Climate Change Under NEPA: Avoiding Cursory Consideration of Greenhouse Gases

72 Pages Posted: 7 Aug 2009 Last revised: 23 Sep 2015

See all articles by Amy L. Stein

Amy L. Stein

University of Florida Levin College of Law

Date Written: February 14, 2010

Abstract

Neither the National Environmental Policy Act (“NEPA”) nor its implementing regulations require consideration of climate change in NEPA documentation. Yet an evergrowing body of NEPA case law related to climate change is making it increasingly difficult for a federal agency to avoid discussing the impacts of those emissions under NEPA in its Environmental Impact Statements (“EISs”). Although consideration of climate change in NEPA documents sounds right in theory, within the current legal framework, the NEPA documents provide only lip service to the goals of NEPA without any meaningful consideration of climate change. An empirical evaluation of two years of selected EISs demonstrates that the degree of “consideration” is far from meaningful, an outcome that fails to reflect the purposes behind NEPA. As a result, the nation is left with more paperwork and more greenhouse gas emissions.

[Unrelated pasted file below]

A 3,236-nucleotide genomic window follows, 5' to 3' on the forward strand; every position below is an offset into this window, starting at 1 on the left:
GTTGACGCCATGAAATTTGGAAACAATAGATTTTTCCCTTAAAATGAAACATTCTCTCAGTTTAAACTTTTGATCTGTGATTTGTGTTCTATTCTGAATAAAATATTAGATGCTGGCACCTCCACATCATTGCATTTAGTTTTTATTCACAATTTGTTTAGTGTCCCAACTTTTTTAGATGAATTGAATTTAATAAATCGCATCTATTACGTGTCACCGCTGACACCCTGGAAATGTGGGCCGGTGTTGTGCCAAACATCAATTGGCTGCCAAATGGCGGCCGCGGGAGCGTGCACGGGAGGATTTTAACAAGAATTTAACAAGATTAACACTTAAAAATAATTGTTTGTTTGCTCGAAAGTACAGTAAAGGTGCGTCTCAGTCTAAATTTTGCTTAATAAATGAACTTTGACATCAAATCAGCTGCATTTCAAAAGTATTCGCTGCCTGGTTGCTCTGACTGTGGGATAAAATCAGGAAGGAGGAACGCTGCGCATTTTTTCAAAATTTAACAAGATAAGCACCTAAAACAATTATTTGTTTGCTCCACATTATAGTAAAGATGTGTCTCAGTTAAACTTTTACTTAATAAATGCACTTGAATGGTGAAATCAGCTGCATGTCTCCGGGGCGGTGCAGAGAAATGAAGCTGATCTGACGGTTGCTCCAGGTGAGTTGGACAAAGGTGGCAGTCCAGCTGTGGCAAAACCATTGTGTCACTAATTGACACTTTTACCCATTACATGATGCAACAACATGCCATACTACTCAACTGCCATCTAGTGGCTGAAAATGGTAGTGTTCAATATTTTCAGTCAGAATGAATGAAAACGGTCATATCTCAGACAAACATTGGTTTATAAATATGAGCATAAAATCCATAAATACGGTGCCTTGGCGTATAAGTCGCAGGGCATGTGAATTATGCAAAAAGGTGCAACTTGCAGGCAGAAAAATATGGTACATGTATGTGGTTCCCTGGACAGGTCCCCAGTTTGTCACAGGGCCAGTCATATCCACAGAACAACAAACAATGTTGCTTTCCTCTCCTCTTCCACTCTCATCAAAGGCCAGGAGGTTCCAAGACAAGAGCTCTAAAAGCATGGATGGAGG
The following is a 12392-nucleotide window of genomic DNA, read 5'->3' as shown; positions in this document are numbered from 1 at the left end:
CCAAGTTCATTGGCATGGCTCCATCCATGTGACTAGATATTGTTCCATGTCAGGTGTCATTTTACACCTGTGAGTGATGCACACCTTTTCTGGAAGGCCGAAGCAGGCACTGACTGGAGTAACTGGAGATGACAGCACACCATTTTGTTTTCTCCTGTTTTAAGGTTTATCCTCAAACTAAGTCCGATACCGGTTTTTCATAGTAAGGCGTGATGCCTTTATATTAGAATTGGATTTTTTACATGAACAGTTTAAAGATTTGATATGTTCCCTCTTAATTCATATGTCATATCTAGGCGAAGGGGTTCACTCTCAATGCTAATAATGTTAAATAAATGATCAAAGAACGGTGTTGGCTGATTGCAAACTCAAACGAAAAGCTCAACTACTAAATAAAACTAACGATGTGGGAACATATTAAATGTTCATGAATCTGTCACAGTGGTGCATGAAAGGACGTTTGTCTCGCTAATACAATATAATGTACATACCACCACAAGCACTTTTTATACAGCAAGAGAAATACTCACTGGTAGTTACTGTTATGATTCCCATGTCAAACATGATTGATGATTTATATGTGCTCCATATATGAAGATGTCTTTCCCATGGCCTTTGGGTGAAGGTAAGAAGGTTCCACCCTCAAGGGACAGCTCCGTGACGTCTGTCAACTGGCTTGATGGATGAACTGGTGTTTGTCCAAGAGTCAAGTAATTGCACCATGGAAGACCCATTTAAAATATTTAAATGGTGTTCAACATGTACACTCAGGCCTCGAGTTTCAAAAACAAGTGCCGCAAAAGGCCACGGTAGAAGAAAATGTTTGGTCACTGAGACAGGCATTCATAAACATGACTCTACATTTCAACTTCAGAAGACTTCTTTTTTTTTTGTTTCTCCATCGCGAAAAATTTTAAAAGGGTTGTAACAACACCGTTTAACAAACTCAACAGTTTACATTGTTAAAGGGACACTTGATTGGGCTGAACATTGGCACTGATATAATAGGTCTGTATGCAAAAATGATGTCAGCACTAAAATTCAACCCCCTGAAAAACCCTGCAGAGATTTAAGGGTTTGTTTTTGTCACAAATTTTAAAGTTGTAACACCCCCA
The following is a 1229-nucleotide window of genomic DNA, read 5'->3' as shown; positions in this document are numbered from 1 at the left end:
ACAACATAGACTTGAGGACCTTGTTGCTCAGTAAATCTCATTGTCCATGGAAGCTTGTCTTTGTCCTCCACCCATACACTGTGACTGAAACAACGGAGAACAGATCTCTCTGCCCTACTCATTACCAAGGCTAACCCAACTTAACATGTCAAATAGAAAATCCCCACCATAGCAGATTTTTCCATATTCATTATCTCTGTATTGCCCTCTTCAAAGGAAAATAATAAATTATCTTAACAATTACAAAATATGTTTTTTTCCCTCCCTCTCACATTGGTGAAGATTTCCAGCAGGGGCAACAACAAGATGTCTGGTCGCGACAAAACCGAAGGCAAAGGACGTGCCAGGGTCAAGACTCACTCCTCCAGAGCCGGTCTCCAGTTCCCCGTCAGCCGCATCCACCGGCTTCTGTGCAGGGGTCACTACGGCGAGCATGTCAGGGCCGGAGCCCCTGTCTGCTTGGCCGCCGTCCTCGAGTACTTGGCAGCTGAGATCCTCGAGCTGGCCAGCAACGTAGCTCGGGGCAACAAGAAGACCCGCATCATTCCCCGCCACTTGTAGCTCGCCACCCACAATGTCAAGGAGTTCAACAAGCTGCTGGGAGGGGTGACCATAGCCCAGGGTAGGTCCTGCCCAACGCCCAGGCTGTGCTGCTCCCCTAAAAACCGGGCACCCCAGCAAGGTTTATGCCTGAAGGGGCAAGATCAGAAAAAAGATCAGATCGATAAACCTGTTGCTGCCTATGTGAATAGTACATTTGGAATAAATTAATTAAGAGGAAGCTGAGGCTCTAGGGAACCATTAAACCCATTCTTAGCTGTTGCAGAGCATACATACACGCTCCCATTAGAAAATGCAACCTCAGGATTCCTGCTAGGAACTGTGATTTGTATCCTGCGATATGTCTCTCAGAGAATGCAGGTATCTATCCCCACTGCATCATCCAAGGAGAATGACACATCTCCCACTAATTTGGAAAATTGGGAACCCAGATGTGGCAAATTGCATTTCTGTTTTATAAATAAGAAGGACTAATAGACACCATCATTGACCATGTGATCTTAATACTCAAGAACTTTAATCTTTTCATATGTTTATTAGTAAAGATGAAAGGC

This Article concludes that inclusion of climate change in NEPA documentation is inevitable, but that within the current judicial interpretations of NEPA and the Administrative Procedure Act, litigation has reached its maximum effectiveness to elicit meaningful consideration of climate change. It makes recommendations for fortifying NEPA with concrete requirements to address this new challenge, including a recommendation that all but de minimis greenhouse gas emissions be considered significant under a NEPA analysis.

Keywords: National Environmental Policy Act, NEPA, environmental impact statement, EIS, EA, BLM, climate change, carbon dioxide, greenhouse gases

Suggested Citation

Stein, Amy L., Climate Change Under NEPA: Avoiding Cursory Consideration of Greenhouse Gases (February 14, 2010). University of Colorado Law Review, Vol. 81, 2010. Available at SSRN: https://ssrn.com/abstract=1444166

Amy L. Stein (Contact Author)

University of Florida Levin College of Law ( email )

P.O. Box 117625
Gainesville, FL 32611-7625
United States
352-273-0953 (Phone)

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